While You Were Sleeping

  • Downhome Magazine
  • Posted: May 22, 2009 9:36 AM
An average person will spend about one-third of his or her lifetime asleep. Getting an appropriate amount of restful sleep is essential for a healthy body and mind. There are numerous disorders that disrupt normal sleeping patterns (and therefore our general well-being) and others that are annoying or embarrassing, but usually considered harmless. Here are several sleep disorders - but don't diagnose yourself. Some of these disorders can seriously affect health and quality of life and may require treatment. Seek the advice of a doctor.

Insomnia. About 10 per cent of us suffer from chronic insomnia, a condition that prevents adequate sleep because of trouble falling asleep, waking up throughout the night, or waking too early in the morning. Chronic insomniacs won't get a good sleep for several weeks at a time, resulting in difficulty focusing on tasks during waking hours, irritability and depression.

Hypersomnia. Individuals with hypersomnia sleep too much and often feel overwhelmingly tired at inappropriate times, such as during work or while out with friends. They may have difficulty waking up and nap frequently throughout the day. Instead of feeling refreshed after all that extra sleep, however, people with hypersomnia do not feel refreshed upon waking.

Narcolepsy. Like those who experience hypersomnia, individuals with narcolepsy also become excessively tired during the day. However, narcolepsy causes the sudden, often uncontrollable, onset of sleepiness, combined with cataplexy (the sudden loss of voluntary muscle tone), hallucinations.

Sleepwalking. Sleep consists of two main states, rapid eye movement (REM) and non-rapid eye movement (NREM). During REM sleep, the brain prevents muscle movement while we dream. During NREM sleep, however, we are free to move about and this is when sleepwalking (or somnambulism) may occur. Episodes last anywhere from a few seconds to several minutes and is most common in children. While it is not dangerous to wake a sleepwalker, he or she may be disoriented upon being awoken. Sleepwalkers have been known to walk up and down stairs, leave their homes and even drive during an episode. To prevent frequent sleepwalkers from harming themselves, consider placing a safety gate at the bedroom door or at the top or bottom of stairs, or add safety locks to outside doors. Remove clutter from floors to prevent falls. Usually, sleepwalking is harmless and most children outgrow it as their nervous systems mature.

Sleep talking. Talking during sleep (somniloquy) happens more often when our muscles are uninhibited during NREM sleep, and is most common in children. Sleep talkers usually don't remember their nocturnal chatter and won't even know about it unless others tell them what they heard. Sleep talking ranges from nonsensical mumbled sounds to clear speech. The topic can be harmless, make no sense, or it can be vulgar (uttering foul language or spilling secrets).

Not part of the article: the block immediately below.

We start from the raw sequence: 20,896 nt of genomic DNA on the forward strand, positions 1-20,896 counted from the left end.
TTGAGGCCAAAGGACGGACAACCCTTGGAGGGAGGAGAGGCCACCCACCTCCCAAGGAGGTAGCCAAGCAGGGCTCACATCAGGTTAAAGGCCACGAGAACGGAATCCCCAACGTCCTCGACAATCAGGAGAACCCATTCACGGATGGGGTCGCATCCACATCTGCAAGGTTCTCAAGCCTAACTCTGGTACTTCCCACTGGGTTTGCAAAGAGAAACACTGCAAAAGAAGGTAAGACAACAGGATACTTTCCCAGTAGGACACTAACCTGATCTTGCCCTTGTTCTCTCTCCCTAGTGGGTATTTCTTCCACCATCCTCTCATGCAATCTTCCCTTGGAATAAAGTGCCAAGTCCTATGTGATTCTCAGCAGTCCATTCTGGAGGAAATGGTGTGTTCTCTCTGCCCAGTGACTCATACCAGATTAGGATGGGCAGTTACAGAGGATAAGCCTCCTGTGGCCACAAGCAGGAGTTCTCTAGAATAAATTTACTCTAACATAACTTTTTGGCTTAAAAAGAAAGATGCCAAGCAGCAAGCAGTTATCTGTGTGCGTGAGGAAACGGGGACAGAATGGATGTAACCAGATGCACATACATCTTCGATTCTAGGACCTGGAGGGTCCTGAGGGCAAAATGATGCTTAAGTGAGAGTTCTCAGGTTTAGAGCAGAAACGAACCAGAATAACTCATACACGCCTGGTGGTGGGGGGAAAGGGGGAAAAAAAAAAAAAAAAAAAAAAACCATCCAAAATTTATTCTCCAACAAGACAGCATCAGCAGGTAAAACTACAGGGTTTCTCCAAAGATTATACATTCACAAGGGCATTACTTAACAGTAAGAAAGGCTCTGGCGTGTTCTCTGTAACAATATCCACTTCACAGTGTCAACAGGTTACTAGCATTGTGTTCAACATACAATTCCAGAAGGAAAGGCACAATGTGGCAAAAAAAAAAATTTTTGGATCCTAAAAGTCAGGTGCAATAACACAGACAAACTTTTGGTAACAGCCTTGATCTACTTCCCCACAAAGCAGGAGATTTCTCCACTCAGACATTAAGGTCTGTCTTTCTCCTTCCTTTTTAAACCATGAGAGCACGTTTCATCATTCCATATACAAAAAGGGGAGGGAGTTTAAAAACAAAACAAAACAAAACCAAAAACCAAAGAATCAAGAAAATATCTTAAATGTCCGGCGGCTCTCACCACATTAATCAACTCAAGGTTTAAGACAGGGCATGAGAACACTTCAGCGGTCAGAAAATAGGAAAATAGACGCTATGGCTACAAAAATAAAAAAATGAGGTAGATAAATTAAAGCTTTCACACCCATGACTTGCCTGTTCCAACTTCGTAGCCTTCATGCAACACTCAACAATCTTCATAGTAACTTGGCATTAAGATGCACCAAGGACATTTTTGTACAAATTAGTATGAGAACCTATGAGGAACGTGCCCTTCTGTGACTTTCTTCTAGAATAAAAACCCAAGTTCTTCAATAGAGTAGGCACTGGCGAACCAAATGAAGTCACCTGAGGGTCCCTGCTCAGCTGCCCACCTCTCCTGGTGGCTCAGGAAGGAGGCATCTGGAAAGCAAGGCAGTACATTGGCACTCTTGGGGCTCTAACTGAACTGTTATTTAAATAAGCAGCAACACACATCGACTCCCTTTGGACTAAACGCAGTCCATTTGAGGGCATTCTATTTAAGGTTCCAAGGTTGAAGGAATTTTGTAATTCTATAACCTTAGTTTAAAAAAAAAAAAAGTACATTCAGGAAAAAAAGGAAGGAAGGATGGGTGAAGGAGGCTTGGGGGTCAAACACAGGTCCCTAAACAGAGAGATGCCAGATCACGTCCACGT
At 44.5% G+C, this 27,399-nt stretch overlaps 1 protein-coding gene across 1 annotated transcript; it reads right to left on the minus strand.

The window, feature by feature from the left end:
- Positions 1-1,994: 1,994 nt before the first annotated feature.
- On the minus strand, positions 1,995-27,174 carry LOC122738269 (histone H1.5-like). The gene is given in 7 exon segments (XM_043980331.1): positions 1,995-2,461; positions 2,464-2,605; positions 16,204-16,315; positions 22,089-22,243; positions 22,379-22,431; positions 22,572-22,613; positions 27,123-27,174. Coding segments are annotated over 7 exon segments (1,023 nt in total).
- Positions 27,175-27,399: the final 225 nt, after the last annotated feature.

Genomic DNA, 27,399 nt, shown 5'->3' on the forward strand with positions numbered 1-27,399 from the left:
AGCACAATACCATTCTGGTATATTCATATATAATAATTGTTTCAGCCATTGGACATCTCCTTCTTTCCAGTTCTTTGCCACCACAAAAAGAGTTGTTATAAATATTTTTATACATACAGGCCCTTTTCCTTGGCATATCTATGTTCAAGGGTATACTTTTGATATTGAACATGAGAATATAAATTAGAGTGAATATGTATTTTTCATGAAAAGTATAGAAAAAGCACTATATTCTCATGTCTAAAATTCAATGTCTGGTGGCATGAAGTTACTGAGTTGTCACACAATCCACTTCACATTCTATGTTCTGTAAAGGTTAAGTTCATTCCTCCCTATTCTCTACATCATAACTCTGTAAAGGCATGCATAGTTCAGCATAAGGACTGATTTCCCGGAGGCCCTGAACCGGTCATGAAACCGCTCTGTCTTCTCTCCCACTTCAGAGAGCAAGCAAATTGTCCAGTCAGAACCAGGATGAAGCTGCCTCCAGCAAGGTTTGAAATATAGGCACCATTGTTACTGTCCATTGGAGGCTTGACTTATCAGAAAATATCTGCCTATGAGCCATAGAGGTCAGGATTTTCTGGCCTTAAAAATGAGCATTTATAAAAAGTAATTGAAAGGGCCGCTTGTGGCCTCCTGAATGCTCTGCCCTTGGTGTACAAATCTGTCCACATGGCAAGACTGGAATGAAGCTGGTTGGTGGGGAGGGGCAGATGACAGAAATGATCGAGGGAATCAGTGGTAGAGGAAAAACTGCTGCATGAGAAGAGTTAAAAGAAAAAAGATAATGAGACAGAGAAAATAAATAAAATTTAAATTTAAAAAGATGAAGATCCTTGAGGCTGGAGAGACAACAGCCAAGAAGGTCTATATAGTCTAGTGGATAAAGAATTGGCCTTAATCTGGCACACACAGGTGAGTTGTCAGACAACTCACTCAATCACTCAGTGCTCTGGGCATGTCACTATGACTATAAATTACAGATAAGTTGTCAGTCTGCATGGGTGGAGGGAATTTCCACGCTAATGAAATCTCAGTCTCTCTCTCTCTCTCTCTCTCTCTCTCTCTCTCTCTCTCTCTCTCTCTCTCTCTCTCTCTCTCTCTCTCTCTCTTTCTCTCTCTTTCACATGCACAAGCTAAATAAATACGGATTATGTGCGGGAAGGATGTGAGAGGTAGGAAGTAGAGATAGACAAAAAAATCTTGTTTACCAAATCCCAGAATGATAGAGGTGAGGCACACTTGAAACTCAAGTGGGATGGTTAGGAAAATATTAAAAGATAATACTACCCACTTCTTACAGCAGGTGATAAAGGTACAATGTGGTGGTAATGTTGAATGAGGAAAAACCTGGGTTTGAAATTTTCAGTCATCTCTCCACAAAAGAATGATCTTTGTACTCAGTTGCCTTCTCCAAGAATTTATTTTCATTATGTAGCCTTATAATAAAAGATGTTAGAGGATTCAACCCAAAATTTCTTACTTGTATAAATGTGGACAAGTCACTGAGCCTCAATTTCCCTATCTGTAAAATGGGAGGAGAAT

Sleep Paralysis. If you've ever been visited by what is known in Newfoundland and Labrador as the "old hag," then you have experienced sleep paralysis. It occurs when an individual has just fallen asleep or has woken up and immediately finds he or she cannot move or speak. Scientists believe that sleep paralysis occurs when a person wakes directly from or enters directly into REM sleep (in which the brain inhibits muscle movement) and for a short time while we are awake, our muscles continue to be paralyzed. During this time, REM-stage dreaming continues and many people report hallucinations of an evil presence nearby or even sitting on their chests - terrifying the person who is unable to move or cry for help.

REM Behaviour Disorder (RBD). RBD sufferers are unique in that they have the ability to move about while in the REM stage of sleep (when muscles are normally paralyzed). They are able to act out their dreams - sometimes violently. For instance, a dream that involves fighting off an assailant will likely result in an RBD sufferer striking his or her bed partner. While RBD sufferers usually do not recall their nocturnal activities, they may recall the dreams they had.

Night Terrors. Individuals (usually children) who experience night terrors are difficult to wake during an episode and usually don't recall it in the morning. During a typical night terror, the individual will bolt upright in bed, eyes wide open in a petrified expression. He or she may scream, get out of bed and may not realize another person is with them or recognize that person (even a family member). Doctors say lack of sleep may contribute to the episodes.

Restless Leg Syndrome (RLS). Characterized by the irresistible urge to move the legs while at rest, restless leg syndrome contributes to insomnia. People who suffer from the syndrome report itchy, crawling and burning sensations in their legs as they try to fall asleep. The only way to stop the uncomfortable sensations is to move the legs. RLS most often affects individuals who are middle-aged or older.

Periodic Limb Movement Disorder (PLMD). Unlike restless leg syndrome, this movement of limbs is involuntary. PLMD sufferers experience repeated jerking of the limbs (about every 20-40 seconds) while sleeping. The sudden movements cause frequent disruptions in sleep, leading to daytime fatigue. PLMD most often affects individuals who are middle-aged or older.